You make the trek out to the local 4WD tracks, after a heap of rain, grinning from ear to ear as you see the puddles start to get bigger and bigger. The next minute, you arrive at the mother of all mud runs.
What now? Do you get out, check the mud hole, let your tyres down, lock the hubs and plough through it in 2nd low? Or do you find another way around?
Mud has long been a favourite amongst 4WDers, and in WA, its only really seen for a small portion of the year – from May to September. After that, you wait until winter again. The thought of mud always puts a grin on my face, although lately I’m starting to see that maybe, just maybe, I should avoid it a bit more!
You see, as fun as it is to plough into a sticky, sloppy mud hole, mud is the worst thing you can do for your 4WD. There was a meme going around for a while online; a moment of fun in mud means a lifetime of pain when you work underneath it.
Every time I get under my 4WD and undo something, or bump something, you get a face full of grit as it falls off the car. Yeah, so its a minor thing, but that’s just the start of a long list of negatives from driving through mud.
What’s wrong with 4WDing in mud?
By far, the most obvious thing that hurts when you come back from a days 4WDing in the mud is the filthy car. To clean it properly, you are looking at a good couple of hours. That is of course, assuming you have somewhere to clean it. For a lot of people, they simply don’t have the room or the ability to dump half a tonne of mud on their driveway.
Car washes are somewhat of an option, providing you find one that accepts dirty 4WD’s! Just remember, don’t spray high pressure water anywhere under your vehicle, especially where there are seals (swivel hubs, transfer case, gearbox etc) as the water forces grit and mud behind the seals and into your sensitive 4WD components.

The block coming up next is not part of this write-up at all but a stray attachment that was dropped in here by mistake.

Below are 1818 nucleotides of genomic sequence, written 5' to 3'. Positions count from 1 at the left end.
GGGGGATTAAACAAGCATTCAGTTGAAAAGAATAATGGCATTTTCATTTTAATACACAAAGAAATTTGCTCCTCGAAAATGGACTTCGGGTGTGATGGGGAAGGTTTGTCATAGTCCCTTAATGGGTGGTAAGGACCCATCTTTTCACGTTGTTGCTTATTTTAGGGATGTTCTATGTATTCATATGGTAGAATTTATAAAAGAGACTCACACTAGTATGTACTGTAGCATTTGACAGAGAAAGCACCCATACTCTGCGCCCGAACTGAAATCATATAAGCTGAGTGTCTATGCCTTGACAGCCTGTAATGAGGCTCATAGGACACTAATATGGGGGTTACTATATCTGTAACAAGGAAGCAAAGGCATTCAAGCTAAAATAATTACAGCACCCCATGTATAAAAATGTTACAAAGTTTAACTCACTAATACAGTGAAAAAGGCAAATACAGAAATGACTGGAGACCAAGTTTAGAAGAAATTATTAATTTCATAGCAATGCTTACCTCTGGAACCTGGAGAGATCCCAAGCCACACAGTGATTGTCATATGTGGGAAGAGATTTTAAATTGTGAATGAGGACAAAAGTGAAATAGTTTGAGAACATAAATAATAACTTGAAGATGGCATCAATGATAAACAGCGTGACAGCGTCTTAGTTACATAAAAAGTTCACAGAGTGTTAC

Most of us can live with having to clean our cars when we come back from a days mudding, but what if I told you there are many more costs?
What happens when you get stuck?
If you’ve never been stuck in a mud hole that is deeper than your sills, its something I’d highly recommend you AVOID AT ALL COSTS! A while back, we got bogged in a water/mud hole out the back of Lake Jasper, and by the time we were pulled out, a fair amount of our carpet was wet. We were lucky though; the water was relatively clean, didn’t stink and didn’t wet any of the dashboard or our seats.
Still, it was a lot of work to pull the front seats out, lift the carpets, clean and dry them and put them all back down again. If you get bogged in a deep mud puddle, its not hard to write your vehicle off, especially if you have lots of electrics that once wet, seem to be impossible to fix.
Believe it or not, salt is very present in mud. Obviously, this depends on where you are 4WDing, but mud is not good for your panels, chassis or anything else metallic in your vehicle. If you leave it in there for long enough, it will start to cause rust, which is well known as cancer of the car; not something you want to have to deal with. You wouldn’t (I hope) Drive your 4WD through salt water, so avoid the mud that can do the same thing.